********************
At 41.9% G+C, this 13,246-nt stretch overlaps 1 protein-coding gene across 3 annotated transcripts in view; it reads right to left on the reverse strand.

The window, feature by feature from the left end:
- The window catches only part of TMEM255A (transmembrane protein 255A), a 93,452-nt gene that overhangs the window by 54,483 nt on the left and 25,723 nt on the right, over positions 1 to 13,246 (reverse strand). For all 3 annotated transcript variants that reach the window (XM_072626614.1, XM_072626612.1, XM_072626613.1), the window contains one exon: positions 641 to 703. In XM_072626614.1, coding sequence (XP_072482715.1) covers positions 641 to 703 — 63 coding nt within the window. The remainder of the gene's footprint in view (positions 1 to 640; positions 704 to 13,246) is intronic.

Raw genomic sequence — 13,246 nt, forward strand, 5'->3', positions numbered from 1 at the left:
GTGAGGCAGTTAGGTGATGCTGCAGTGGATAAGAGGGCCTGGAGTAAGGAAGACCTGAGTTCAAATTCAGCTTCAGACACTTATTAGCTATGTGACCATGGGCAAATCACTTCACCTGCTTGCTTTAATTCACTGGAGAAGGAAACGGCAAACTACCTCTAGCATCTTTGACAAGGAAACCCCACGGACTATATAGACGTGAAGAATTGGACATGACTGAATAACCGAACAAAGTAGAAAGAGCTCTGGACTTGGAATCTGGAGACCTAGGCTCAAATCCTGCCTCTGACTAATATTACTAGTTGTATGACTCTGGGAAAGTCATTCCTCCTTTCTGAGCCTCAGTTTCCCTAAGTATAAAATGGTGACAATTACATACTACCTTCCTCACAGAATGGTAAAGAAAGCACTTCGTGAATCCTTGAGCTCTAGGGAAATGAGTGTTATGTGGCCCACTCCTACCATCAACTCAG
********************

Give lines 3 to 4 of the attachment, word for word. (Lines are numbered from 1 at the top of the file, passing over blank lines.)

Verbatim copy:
- The window catches only part of TMEM255A (transmembrane protein 255A), a 93,452-nt gene that overhangs the window by 54,483 nt on the left and 25,723 nt on the right, over positions 1 to 13,246 (reverse strand). For all 3 annotated transcript variants that reach the window (XM_072626614.1, XM_072626612.1, XM_072626613.1), the window contains one exon: positions 641 to 703. In XM_072626614.1, coding sequence (XP_072482715.1) covers positions 641 to 703 — 63 coding nt within the window. The remainder of the gene's footprint in view (positions 1 to 640; positions 704 to 13,246) is intronic.

Raw genomic sequence — 13,246 nt, forward strand, 5'->3', positions numbered from 1 at the left: